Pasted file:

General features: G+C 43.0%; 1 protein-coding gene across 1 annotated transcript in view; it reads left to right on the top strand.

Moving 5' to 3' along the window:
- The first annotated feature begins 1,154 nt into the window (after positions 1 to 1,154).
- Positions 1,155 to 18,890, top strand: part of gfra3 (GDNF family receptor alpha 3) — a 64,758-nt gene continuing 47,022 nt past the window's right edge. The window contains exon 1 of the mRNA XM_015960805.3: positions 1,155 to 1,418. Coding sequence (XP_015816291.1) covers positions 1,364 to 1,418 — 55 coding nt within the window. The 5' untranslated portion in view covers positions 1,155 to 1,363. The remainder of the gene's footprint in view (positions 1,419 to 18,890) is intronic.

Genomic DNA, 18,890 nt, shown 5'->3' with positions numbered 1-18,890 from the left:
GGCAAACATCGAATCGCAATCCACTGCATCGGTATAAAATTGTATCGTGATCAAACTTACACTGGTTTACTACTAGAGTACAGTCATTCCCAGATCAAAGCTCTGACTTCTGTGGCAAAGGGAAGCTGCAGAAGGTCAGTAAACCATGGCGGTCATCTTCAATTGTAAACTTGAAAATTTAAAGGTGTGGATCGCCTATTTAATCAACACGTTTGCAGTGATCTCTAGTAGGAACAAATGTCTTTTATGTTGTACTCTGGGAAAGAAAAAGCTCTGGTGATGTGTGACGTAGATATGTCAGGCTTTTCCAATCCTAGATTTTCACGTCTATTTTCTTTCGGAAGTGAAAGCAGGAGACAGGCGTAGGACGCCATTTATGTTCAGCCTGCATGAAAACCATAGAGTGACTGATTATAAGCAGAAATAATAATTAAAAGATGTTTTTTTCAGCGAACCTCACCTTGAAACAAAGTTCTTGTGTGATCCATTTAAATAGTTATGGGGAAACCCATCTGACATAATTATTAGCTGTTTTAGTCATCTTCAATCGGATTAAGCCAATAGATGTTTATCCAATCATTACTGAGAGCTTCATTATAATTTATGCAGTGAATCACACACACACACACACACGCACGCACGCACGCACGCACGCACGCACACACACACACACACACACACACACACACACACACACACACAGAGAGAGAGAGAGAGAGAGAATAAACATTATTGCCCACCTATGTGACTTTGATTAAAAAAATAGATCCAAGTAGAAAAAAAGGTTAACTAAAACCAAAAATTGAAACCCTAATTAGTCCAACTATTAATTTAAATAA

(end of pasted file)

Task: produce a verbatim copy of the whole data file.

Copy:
General features: G+C 43.0%; 1 protein-coding gene across 1 annotated transcript in view; it reads left to right on the top strand.

Moving 5' to 3' along the window:
- The first annotated feature begins 1,154 nt into the window (after positions 1 to 1,154).
- Positions 1,155 to 18,890, top strand: part of gfra3 (GDNF family receptor alpha 3) — a 64,758-nt gene continuing 47,022 nt past the window's right edge. The window contains exon 1 of the mRNA XM_015960805.3: positions 1,155 to 1,418. Coding sequence (XP_015816291.1) covers positions 1,364 to 1,418 — 55 coding nt within the window. The 5' untranslated portion in view covers positions 1,155 to 1,363. The remainder of the gene's footprint in view (positions 1,419 to 18,890) is intronic.

Genomic DNA, 18,890 nt, shown 5'->3' with positions numbered 1-18,890 from the left:
GGCAAACATCGAATCGCAATCCACTGCATCGGTATAAAATTGTATCGTGATCAAACTTACACTGGTTTACTACTAGAGTACAGTCATTCCCAGATCAAAGCTCTGACTTCTGTGGCAAAGGGAAGCTGCAGAAGGTCAGTAAACCATGGCGGTCATCTTCAATTGTAAACTTGAAAATTTAAAGGTGTGGATCGCCTATTTAATCAACACGTTTGCAGTGATCTCTAGTAGGAACAAATGTCTTTTATGTTGTACTCTGGGAAAGAAAAAGCTCTGGTGATGTGTGACGTAGATATGTCAGGCTTTTCCAATCCTAGATTTTCACGTCTATTTTCTTTCGGAAGTGAAAGCAGGAGACAGGCGTAGGACGCCATTTATGTTCAGCCTGCATGAAAACCATAGAGTGACTGATTATAAGCAGAAATAATAATTAAAAGATGTTTTTTTCAGCGAACCTCACCTTGAAACAAAGTTCTTGTGTGATCCATTTAAATAGTTATGGGGAAACCCATCTGACATAATTATTAGCTGTTTTAGTCATCTTCAATCGGATTAAGCCAATAGATGTTTATCCAATCATTACTGAGAGCTTCATTATAATTTATGCAGTGAATCACACACACACACACACACGCACGCACGCACGCACGCACGCACGCACACACACACACACACACACACACACACACACACACACACACAGAGAGAGAGAGAGAGAGAGAATAAACATTATTGCCCACCTATGTGACTTTGATTAAAAAAATAGATCCAAGTAGAAAAAAAGGTTAACTAAAACCAAAAATTGAAACCCTAATTAGTCCAACTATTAATTTAAATAA